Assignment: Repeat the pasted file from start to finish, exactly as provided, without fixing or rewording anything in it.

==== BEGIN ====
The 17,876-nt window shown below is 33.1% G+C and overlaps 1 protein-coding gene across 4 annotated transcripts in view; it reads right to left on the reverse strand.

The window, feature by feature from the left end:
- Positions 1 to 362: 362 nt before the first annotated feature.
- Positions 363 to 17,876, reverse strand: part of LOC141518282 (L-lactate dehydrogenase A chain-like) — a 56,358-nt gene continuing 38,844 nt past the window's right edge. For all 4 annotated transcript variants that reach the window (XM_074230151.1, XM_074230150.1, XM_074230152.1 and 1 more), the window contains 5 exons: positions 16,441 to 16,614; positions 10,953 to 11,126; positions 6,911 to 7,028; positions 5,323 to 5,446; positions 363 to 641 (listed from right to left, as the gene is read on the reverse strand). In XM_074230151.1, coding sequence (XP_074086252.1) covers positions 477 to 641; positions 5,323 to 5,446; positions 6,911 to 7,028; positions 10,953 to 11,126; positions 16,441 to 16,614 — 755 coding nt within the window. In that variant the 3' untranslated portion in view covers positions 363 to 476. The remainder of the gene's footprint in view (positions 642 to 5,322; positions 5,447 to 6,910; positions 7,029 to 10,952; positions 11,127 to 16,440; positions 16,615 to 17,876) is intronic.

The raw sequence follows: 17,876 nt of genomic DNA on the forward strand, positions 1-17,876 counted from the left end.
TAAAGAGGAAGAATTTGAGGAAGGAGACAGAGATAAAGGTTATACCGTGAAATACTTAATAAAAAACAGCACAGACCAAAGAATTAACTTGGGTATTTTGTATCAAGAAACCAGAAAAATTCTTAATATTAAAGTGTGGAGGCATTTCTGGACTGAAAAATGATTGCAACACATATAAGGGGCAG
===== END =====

The 17,876-nt window shown below is 33.1% G+C and overlaps 1 protein-coding gene across 4 annotated transcripts in view; it reads right to left on the reverse strand.

The window, feature by feature from the left end:
- Positions 1 to 362: 362 nt before the first annotated feature.
- Positions 363 to 17,876, reverse strand: part of LOC141518282 (L-lactate dehydrogenase A chain-like) — a 56,358-nt gene continuing 38,844 nt past the window's right edge. For all 4 annotated transcript variants that reach the window (XM_074230151.1, XM_074230150.1, XM_074230152.1 and 1 more), the window contains 5 exons: positions 16,441 to 16,614; positions 10,953 to 11,126; positions 6,911 to 7,028; positions 5,323 to 5,446; positions 363 to 641 (listed from right to left, as the gene is read on the reverse strand). In XM_074230151.1, coding sequence (XP_074086252.1) covers positions 477 to 641; positions 5,323 to 5,446; positions 6,911 to 7,028; positions 10,953 to 11,126; positions 16,441 to 16,614 — 755 coding nt within the window. In that variant the 3' untranslated portion in view covers positions 363 to 476. The remainder of the gene's footprint in view (positions 642 to 5,322; positions 5,447 to 6,910; positions 7,029 to 10,952; positions 11,127 to 16,440; positions 16,615 to 17,876) is intronic.

The raw sequence follows: 17,876 nt of genomic DNA on the forward strand, positions 1-17,876 counted from the left end.
TAAAGAGGAAGAATTTGAGGAAGGAGACAGAGATAAAGGTTATACCGTGAAATACTTAATAAAAAACAGCACAGACCAAAGAATTAACTTGGGTATTTTGTATCAAGAAACCAGAAAAATTCTTAATATTAAAGTGTGGAGGCATTTCTGGACTGAAAAATGATTGCAACACATATAAGGGGCAG